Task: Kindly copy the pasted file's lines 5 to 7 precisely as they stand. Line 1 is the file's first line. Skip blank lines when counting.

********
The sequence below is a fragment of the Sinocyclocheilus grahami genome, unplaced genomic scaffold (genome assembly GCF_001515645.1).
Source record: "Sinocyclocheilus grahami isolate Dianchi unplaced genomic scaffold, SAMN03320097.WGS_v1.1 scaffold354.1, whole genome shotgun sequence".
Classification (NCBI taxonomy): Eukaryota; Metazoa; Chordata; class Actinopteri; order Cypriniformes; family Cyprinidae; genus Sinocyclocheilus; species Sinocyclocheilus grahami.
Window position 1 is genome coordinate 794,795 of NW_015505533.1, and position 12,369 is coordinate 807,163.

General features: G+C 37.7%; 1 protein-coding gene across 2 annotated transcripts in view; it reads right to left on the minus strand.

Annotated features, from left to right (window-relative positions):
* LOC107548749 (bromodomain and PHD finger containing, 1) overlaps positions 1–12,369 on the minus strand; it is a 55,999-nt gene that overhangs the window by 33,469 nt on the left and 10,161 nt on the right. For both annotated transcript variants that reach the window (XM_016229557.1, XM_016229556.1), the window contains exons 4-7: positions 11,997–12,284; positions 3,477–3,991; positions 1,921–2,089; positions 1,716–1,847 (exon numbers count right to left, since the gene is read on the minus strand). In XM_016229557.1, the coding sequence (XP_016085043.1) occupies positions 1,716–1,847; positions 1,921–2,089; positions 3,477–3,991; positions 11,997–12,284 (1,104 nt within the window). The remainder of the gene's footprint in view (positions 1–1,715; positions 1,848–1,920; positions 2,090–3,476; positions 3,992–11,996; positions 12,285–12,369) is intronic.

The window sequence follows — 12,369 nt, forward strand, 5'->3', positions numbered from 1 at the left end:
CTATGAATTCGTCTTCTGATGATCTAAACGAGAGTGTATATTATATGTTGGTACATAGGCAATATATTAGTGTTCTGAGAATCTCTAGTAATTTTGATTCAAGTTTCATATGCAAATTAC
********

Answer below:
General features: G+C 37.7%; 1 protein-coding gene across 2 annotated transcripts in view; it reads right to left on the minus strand.

Annotated features, from left to right (window-relative positions):
* LOC107548749 (bromodomain and PHD finger containing, 1) overlaps positions 1–12,369 on the minus strand; it is a 55,999-nt gene that overhangs the window by 33,469 nt on the left and 10,161 nt on the right. For both annotated transcript variants that reach the window (XM_016229557.1, XM_016229556.1), the window contains exons 4-7: positions 11,997–12,284; positions 3,477–3,991; positions 1,921–2,089; positions 1,716–1,847 (exon numbers count right to left, since the gene is read on the minus strand). In XM_016229557.1, the coding sequence (XP_016085043.1) occupies positions 1,716–1,847; positions 1,921–2,089; positions 3,477–3,991; positions 11,997–12,284 (1,104 nt within the window). The remainder of the gene's footprint in view (positions 1–1,715; positions 1,848–1,920; positions 2,090–3,476; positions 3,992–11,996; positions 12,285–12,369) is intronic.